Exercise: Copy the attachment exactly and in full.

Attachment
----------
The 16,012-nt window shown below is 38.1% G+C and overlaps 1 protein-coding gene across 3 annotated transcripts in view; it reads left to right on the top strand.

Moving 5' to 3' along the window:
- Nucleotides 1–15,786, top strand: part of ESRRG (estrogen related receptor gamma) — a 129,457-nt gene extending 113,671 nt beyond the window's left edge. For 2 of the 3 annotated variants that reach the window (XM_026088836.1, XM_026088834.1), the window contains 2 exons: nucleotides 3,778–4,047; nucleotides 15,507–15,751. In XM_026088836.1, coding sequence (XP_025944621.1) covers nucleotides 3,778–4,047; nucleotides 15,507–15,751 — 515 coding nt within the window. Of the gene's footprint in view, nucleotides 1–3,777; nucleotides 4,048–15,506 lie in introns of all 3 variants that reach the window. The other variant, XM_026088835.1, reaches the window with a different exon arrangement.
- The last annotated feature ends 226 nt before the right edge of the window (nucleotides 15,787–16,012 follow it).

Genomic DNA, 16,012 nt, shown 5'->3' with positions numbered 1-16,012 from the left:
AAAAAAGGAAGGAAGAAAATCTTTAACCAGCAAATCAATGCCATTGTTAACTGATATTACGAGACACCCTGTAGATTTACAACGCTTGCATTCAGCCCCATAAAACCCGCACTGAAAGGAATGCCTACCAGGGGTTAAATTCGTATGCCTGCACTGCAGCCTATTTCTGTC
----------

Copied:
The 16,012-nt window shown below is 38.1% G+C and overlaps 1 protein-coding gene across 3 annotated transcripts in view; it reads left to right on the top strand.

Moving 5' to 3' along the window:
- Nucleotides 1–15,786, top strand: part of ESRRG (estrogen related receptor gamma) — a 129,457-nt gene extending 113,671 nt beyond the window's left edge. For 2 of the 3 annotated variants that reach the window (XM_026088836.1, XM_026088834.1), the window contains 2 exons: nucleotides 3,778–4,047; nucleotides 15,507–15,751. In XM_026088836.1, coding sequence (XP_025944621.1) covers nucleotides 3,778–4,047; nucleotides 15,507–15,751 — 515 coding nt within the window. Of the gene's footprint in view, nucleotides 1–3,777; nucleotides 4,048–15,506 lie in introns of all 3 variants that reach the window. The other variant, XM_026088835.1, reaches the window with a different exon arrangement.
- The last annotated feature ends 226 nt before the right edge of the window (nucleotides 15,787–16,012 follow it).

Genomic DNA, 16,012 nt, shown 5'->3' with positions numbered 1-16,012 from the left:
AAAAAAGGAAGGAAGAAAATCTTTAACCAGCAAATCAATGCCATTGTTAACTGATATTACGAGACACCCTGTAGATTTACAACGCTTGCATTCAGCCCCATAAAACCCGCACTGAAAGGAATGCCTACCAGGGGTTAAATTCGTATGCCTGCACTGCAGCCTATTTCTGTC